There are three factors that influence the establishment of Scouting's policy on the use of fuel other than natural wood. These are: (1) The basic purposes of Scouting and its camping program. (2) The protection from hazards of chemical fuels. (3) The necessity of safely adapting to local conditions and practices.
First, it is essential ot Scouting's purpose that a boy learn and practice the skills of primitive living. He develops a personal confidence.\, initiative, and preparation for life as he advances through the Scouting program. In building a fire the needs to learn the care and use of tools; know about tinder, types of fuel, and how to prepare it. The correct principles of fire building to cook his food and ware his body, containing the fire, and putting it out are essential for his training is campcraft, self-reliance, and preparedness.
The need for adopting to special circumstances, such as lack of natural wood for fuel or the regulations of sp3ecific areas where open fires are prohibited for safety or environmental reasons, make it necessary for Scouts and Scout leaders to learn the skills and safe procedures in using chemical fuel stoves and lanterns. Convenience is one of the joys of modern life, but with it goes the necessity of precaution against many hazards. It is important to remember that when any chemical fuel is used for cooking and lighting, it is the fuel which is dangerous – not the stove and lantern.
Local Districts through roundtables and volunteer training courses should make every effort to train unit leaders and District Scouters in the proper techniques and procedures to safely operate chemical fueled stoves and lanterns. These leaders, in turn, train and supervise youth members in these same skills and procedures. The BSA policies on fuels are to be fully complied with.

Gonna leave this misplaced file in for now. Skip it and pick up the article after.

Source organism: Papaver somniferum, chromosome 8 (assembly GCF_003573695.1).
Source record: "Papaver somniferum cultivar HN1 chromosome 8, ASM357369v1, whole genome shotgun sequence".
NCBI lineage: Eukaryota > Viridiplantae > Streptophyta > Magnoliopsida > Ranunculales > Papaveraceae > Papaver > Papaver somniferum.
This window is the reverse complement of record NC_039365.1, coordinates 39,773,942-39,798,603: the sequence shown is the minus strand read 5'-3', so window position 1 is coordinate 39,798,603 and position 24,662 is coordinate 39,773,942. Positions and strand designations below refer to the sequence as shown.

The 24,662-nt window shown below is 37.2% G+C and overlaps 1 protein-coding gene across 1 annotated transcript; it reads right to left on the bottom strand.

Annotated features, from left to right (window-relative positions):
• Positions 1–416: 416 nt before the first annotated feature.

The Lantern and Stovemanship Course provides a syllabus for Adult Scouters to train Scouts in storage, packing, transporting, operation, and safety aspects of jellied, gaseous and liquid fuels. Because of the wide variety of lanterns and stoves available it is left to the Unit Leader to train the Scout in the specific operations of the lanterns and stoves used by the Troop. Upon completion of the test and the recommendation of the Scoutmaster, the Scout may be allowed to operate gas or liquid fueled stoves and lanterns for cooking and illumination, under Adult supervision.
By learning and practicing the skills of primitive living a Scout can develop confidence and initiative as the advances through Scouting. By building a wood fire, he learns how to use and care for the wood tools that make good tinder and fuel, how to make a fire lay, and how to contain and put out a fire. These skills are essential for self-reliance and training the camp craft. However, with the concern of low impact camping and environmental issues, the availability of firewood has become scarce to nonexistent and under some conditions laws prohibit open fires with either wood or charcoal. What then? To address this problem the BSA has approved the use of jellied, gaseous and liquid fueled stoves and lanterns …… if certain precautions are observed as described below.